Public Participation & Public Hearings Statute requires two public hearings before a jurisdiction can adopt or amend a general plan. Planning Commission (GC § 65353) Legislative Body: City Council, Board of Supervisors (GC § 65355)
Commissions & Advisory Bodies Planning Commission makes recommendations to Legislative Body on Adoption of General Plan (GC § 65354) Planning Advisory Councils/Commissions –Many jurisdictions have planning advisory commissions/committees/councils that make recommendations to the Planning Commission and the Legislative Body on a variety of planning issues. –Councils are usually designated by a geographic area within a jurisdiction (planning area). “Community Planning Advisory Councils” (CPAC)
Comprehensive Update Cities and Counties are encouraged to update/revise their General Plan every 10 years. OPR notifies cities and counties if their General Plan has not been revised in 8 years and notifies the Attorney General of cities and counties that have not revised their General Plan in the last 10 years. (GC § 65040.5) The age of a General Plan does not necessarily mean it is inadequate.
Amending the General Plan Amendments (GC§ 65358) –No mandatory element shall be amended more than four times during any calendar year (usually done quarterly) Does not apply to Charter Cities.
Amending the General Plan Amendments –Suggested Considerations Is the amendment in the public interest? Is the amendment consistent with all other parts of the General Plan? If other changes will be required, are they being considered at the same time (“ripple effect”)? Will the amendment necessitate changes in zoning or other implementing ordinances?
Why Amend? Examples include: Development Proposal requires change in General Plan. New state law requires change in the general plan or change in an element. City/County proposes to amend general plan to facilitate certain type of development. City/County proposes to amend general plan to protect a resource.
Open Space Element One of the Seven Mandatory Elements. The open-space element guides the comprehensive and long-range preservation and conservation of “open-space land” (GC § 65563).
Open Space Element “Open-space land” is any parcel or area of land or water that is essentially unimproved and devoted to an open-space use and that is designated for any of the following: The preservation of natural resources The managed production of resources Outdoor recreation Public Health and Safety Support of the mission of military installations, areas adjacent to military installations Protection of Native American cultural places (GC §65560)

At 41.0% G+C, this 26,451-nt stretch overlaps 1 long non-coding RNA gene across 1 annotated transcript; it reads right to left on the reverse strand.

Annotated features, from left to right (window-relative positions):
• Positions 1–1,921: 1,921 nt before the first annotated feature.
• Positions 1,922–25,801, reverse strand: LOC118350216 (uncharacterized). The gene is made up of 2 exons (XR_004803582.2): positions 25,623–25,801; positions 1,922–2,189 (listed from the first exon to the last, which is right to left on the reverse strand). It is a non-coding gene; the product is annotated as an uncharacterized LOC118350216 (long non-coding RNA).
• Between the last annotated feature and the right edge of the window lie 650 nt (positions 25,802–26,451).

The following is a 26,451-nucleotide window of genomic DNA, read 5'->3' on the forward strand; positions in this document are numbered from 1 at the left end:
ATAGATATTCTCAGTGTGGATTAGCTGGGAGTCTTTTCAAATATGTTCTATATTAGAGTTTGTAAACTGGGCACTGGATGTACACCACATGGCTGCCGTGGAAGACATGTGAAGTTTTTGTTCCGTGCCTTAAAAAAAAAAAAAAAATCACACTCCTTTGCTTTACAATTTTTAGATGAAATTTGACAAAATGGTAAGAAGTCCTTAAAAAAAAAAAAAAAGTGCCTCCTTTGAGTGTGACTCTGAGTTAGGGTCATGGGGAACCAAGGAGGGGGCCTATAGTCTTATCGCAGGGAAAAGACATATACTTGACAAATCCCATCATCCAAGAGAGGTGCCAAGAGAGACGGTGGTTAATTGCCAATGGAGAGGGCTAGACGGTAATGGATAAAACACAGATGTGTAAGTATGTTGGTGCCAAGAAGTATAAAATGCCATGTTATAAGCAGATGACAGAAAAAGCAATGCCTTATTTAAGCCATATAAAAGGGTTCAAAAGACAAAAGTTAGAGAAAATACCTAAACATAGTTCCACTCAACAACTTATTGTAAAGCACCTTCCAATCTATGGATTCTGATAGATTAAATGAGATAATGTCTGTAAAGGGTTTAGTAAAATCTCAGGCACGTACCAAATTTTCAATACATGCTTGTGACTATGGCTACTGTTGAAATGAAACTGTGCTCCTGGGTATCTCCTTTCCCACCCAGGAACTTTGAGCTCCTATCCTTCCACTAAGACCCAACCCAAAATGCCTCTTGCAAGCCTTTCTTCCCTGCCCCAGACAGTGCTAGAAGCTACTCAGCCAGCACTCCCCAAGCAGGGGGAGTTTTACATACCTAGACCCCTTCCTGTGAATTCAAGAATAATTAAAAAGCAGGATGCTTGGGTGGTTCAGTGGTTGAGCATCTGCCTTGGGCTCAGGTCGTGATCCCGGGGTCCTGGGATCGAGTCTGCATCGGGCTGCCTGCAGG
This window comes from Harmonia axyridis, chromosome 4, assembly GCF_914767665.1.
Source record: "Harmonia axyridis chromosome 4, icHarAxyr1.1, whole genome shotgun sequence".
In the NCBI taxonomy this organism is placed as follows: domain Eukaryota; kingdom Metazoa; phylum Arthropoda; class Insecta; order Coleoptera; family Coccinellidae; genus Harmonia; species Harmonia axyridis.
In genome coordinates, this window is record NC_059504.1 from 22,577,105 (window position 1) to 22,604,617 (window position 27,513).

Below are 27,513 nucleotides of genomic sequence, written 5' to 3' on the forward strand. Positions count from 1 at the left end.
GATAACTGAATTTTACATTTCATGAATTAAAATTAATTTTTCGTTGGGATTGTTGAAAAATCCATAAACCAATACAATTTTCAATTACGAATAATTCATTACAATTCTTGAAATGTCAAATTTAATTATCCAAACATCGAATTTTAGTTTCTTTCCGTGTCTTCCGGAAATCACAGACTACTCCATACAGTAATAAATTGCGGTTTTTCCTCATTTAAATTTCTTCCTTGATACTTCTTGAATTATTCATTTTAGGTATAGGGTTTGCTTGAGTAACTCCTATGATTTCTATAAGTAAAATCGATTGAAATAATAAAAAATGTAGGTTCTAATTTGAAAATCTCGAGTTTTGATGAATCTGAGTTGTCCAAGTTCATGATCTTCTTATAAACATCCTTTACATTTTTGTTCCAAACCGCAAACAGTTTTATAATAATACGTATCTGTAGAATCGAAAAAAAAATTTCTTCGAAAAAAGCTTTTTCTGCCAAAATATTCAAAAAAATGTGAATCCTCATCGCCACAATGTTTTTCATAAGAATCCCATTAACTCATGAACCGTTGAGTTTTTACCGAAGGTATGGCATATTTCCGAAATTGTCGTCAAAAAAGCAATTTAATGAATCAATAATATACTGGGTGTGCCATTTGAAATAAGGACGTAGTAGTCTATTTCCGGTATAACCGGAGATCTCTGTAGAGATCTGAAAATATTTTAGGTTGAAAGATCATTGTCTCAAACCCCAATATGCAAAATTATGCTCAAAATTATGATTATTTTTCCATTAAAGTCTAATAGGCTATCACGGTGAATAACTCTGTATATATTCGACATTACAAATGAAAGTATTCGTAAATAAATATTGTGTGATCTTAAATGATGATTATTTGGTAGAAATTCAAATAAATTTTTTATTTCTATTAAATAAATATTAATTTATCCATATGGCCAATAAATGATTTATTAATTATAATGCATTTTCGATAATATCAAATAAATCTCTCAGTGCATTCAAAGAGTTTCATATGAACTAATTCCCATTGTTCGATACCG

Open-Space Action Program “Every local open-space plan shall contain an action program consisting of specific programs which the legislative body intends to pursue in implementing its open-space plan.” (GC § 65564) Ideas for action programs to preserve OS: Open-space zoning (exclusive ag, overlays for hazards, overlays for cultural resources) Public acquisition of OS.
OS Action Program Private acquisition of OS Provisions for OS in Specific Plans Provisions for OS in Development Agreements OS in planned unit developments
Specific Plan Specific Plan: “for the systematic implementation of the general plan for all or part of the area covered by the general plan.” (GC § 65450) Usually a specific plan covers a defined portion of a jurisdiction. Usually a specific plan covers a defined portion of a jurisdiction. Examples: –Downtown Specific Plan –Waterfront Specific Plan –Southeast Specific Plan
Amending/Adopting a Specific Plan “A specific plan shall be prepared, adopted, and amended in the same manner as a general plan, except that a specific plan may be adopted by resolution or ordinance and may be amended as often as deemed necessary by the legislative body.” (GC § 65453)
Consistency Implementation tools –Specific Plans –Zoning –Development Applications Subdivisions, Development Agreements, etc –Resource Management Plans All must be consistent with General Plan